FECON claims that the lack of action by the Costa Rican State contributes to global wildlife trafficking, which is fueled by its profitability. It is the third most profitable illegal activity in the world, behind drugs and weapons.
Environmentalists feel defenseless against the industry run by the big-time crime mafia. But they continue to fight, even though their lives are threatened.
Many crimes go unpunished as threats are often delivered in private with no witnesses. Murders of environmentalists, of which have been over a dozen (many unsolved), also go unpunished due to the lack of Park Rangers and legal protection.
These stories are screaming out for the need and urgency of the legal protection of human rights defenders and those defending nature. Let us not forget these protectors of the environment and the tough fight they have been giving all these years.
How The War on Drugs Impact Conservation
Costa Rica is not a country that comes to mind when thinking about cocaine or cartel activity. Because of its geographical location, Costa Rica is a bridge similar to Panama, connecting Colombia and the route north. Despite attempts by the United States government to make it appear that Colombia’s drug and cartel days have passed, Colombia is still the largest producer of cocaine. A high percentage of cocaine trade that makes it out of the South American country passes Costa Rican air, water, or land space.
Costa Rica authorities seized a recorded 57 tons of cocaine in 2020, up 56% from the previous years. Small submarines have been intercepted trucks carrying local trade, but the most common are airdrops. This is a small package dropped into the forest to be picked up by local couriers and transported via a small single-engine plane onto its next destination.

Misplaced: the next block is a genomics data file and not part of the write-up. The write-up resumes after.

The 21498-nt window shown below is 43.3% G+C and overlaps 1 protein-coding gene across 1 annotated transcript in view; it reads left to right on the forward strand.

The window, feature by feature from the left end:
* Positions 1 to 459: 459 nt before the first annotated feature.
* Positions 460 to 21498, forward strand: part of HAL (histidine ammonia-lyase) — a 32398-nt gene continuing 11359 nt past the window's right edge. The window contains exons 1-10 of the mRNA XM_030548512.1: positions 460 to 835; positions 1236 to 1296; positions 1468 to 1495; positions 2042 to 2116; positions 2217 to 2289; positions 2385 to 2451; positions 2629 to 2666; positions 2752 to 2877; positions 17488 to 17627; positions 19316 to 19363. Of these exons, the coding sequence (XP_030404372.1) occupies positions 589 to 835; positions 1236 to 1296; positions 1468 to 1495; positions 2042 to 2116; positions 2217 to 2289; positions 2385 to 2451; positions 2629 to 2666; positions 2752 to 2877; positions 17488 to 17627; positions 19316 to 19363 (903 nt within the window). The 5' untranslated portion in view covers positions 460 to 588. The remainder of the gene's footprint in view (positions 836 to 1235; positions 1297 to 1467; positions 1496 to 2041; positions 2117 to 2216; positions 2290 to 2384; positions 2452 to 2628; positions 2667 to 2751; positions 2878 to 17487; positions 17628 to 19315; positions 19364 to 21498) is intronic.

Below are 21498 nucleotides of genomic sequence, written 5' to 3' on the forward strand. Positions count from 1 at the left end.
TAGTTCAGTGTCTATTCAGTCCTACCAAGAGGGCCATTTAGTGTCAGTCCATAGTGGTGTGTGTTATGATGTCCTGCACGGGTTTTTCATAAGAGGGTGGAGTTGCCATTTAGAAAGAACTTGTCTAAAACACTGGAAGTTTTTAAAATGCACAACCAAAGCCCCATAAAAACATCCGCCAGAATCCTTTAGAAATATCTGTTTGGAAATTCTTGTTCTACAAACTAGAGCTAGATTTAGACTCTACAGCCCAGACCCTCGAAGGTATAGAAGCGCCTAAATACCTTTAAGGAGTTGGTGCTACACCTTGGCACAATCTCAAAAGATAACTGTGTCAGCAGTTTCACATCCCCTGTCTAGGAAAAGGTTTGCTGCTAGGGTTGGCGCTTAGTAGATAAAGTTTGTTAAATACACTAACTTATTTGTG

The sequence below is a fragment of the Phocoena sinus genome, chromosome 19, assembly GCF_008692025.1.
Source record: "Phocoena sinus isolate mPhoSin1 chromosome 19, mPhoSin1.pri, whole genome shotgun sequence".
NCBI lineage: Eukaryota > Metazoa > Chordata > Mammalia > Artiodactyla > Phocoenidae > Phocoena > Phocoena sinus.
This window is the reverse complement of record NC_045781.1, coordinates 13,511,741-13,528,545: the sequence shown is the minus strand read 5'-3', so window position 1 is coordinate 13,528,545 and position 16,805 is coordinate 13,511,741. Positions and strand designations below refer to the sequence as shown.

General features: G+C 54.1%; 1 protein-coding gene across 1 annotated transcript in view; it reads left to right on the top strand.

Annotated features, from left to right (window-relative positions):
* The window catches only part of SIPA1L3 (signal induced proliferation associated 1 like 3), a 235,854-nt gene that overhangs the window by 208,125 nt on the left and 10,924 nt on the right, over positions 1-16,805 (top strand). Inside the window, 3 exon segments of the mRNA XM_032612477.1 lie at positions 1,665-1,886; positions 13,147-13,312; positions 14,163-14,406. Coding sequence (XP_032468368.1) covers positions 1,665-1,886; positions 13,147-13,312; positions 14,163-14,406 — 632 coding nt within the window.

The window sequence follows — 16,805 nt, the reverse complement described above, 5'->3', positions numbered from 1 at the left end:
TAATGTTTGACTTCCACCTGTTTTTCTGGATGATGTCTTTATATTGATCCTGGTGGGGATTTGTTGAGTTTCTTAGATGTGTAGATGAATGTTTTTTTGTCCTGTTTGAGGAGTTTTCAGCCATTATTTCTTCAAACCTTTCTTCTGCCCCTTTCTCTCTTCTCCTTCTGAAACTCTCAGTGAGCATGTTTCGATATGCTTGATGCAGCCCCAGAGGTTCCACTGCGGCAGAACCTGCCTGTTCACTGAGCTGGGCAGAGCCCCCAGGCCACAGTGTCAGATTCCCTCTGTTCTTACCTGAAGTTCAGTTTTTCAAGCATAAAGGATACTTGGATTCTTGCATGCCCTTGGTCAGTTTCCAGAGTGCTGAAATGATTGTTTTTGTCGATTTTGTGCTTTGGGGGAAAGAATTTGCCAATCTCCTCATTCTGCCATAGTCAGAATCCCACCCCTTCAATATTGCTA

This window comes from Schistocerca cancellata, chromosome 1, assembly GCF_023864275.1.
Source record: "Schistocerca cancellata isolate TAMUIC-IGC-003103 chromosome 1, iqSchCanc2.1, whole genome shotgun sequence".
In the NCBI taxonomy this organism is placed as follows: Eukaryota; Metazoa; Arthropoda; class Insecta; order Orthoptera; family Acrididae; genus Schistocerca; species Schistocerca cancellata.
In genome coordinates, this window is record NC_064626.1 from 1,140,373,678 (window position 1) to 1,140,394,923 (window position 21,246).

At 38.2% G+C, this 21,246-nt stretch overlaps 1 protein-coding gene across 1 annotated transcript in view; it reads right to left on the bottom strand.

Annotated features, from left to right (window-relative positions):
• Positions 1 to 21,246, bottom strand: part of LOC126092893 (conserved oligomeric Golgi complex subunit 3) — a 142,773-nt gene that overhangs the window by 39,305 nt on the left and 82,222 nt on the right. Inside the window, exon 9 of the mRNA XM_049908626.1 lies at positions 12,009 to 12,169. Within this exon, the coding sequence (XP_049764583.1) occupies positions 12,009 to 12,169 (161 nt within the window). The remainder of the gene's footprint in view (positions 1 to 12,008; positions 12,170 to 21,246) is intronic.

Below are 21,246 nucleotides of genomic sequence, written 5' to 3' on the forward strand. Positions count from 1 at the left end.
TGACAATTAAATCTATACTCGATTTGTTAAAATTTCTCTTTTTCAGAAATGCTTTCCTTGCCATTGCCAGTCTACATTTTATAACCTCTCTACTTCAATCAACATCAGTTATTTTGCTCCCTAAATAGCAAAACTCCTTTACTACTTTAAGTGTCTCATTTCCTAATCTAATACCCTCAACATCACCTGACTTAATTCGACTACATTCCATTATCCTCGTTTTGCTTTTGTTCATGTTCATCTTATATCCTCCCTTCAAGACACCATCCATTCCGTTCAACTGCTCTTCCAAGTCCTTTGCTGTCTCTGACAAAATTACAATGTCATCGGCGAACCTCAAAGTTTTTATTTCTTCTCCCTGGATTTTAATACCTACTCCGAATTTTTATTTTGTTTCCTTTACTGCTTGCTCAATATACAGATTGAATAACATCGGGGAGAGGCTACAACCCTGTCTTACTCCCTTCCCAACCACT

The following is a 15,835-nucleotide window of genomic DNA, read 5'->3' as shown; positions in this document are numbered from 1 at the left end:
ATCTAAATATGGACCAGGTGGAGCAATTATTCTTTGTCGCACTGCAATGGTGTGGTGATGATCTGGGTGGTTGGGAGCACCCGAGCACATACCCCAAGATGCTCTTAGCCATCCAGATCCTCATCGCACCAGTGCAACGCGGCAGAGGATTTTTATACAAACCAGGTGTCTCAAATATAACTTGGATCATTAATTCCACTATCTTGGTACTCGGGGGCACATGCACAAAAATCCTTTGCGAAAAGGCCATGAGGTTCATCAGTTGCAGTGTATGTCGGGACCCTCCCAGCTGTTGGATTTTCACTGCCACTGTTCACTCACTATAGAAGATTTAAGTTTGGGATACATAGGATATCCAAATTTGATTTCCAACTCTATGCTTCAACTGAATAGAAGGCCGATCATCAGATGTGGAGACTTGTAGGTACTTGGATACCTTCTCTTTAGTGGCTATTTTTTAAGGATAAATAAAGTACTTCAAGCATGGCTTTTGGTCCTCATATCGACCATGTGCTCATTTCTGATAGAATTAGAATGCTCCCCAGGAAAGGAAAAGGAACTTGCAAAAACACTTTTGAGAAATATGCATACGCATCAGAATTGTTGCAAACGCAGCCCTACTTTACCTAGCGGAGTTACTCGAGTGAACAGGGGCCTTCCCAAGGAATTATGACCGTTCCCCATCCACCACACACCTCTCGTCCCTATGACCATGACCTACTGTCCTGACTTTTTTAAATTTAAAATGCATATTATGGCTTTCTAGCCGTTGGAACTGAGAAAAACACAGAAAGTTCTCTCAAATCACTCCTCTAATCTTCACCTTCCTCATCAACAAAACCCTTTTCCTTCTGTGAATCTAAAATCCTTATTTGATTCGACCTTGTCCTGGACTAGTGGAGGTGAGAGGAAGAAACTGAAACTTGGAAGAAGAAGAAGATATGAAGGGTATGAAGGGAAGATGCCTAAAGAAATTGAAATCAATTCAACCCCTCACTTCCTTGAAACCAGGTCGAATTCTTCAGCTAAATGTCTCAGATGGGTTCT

For these airplanes to take off, jungle airstrips are needed. Most often, valued trees are stripped of their bark around the base to dry out and justify cutting them. This dictates where these airstrips are located. When these illegal airstrips are created, there are multiple sources of revenue to be made, one of which is by the courier, but the other is through the removal and selling of the trees.
Parajeles told me about a recent situation that occurred towards the end of 2021 where an illegal logger clearing trees for an airstrip did not account for the entire money earned to the cartel. He paid with his life. He was beaten and hung in his own bathroom. Parajeles was one of the first people made aware of what happened. He arrived with his camera and took photos of the scene, including the body. He showed the raw images and told me the story of how he has been threatened by cartels and their impact on local environmental efforts.
Parajelis Outlook On the future of Poaching
When I asked Mr. Parajelis what he thought the future would bring or what might need to change, his response was as direct, “My generation; the older generation must parish, my generation is teaching the young generation this lifestyle.”
Parajeles told me how the locally sponsored government program Fundacion Neotropica had a program that reached out to rural families and children to teach the importance of ecology and protecting wildlife. The uncles and grandfathers would take the same children out hunting as soon as the program ended- not out of defiance, but more as a way of life. It’s what they knew, and it’s how they bonded. Parajeles knew this because they were his neighbors.
As mentioned in a previous article A Peoples History Of Hunting in Costa Rica, the story of the poacher or hunter is a complicated one.
Parajeles, passion, bravery, and fearlessness are admirable. It’s challenging to know that this is happening in a globally known country like Costa Rica. It’s not to criticize Costa Rica’s efforts and environmental legislation in some respects, and they are leading the charge in how humans interact with the forest. Still, stories like this are reminders that we have a long way to go.
Lastly, what stood out to me was something that Parajeles stated, “I did not know what an environmentalist or ecologist was, I simply knew right from wrong, and that our existence and future is not possible without the animals and the forest.”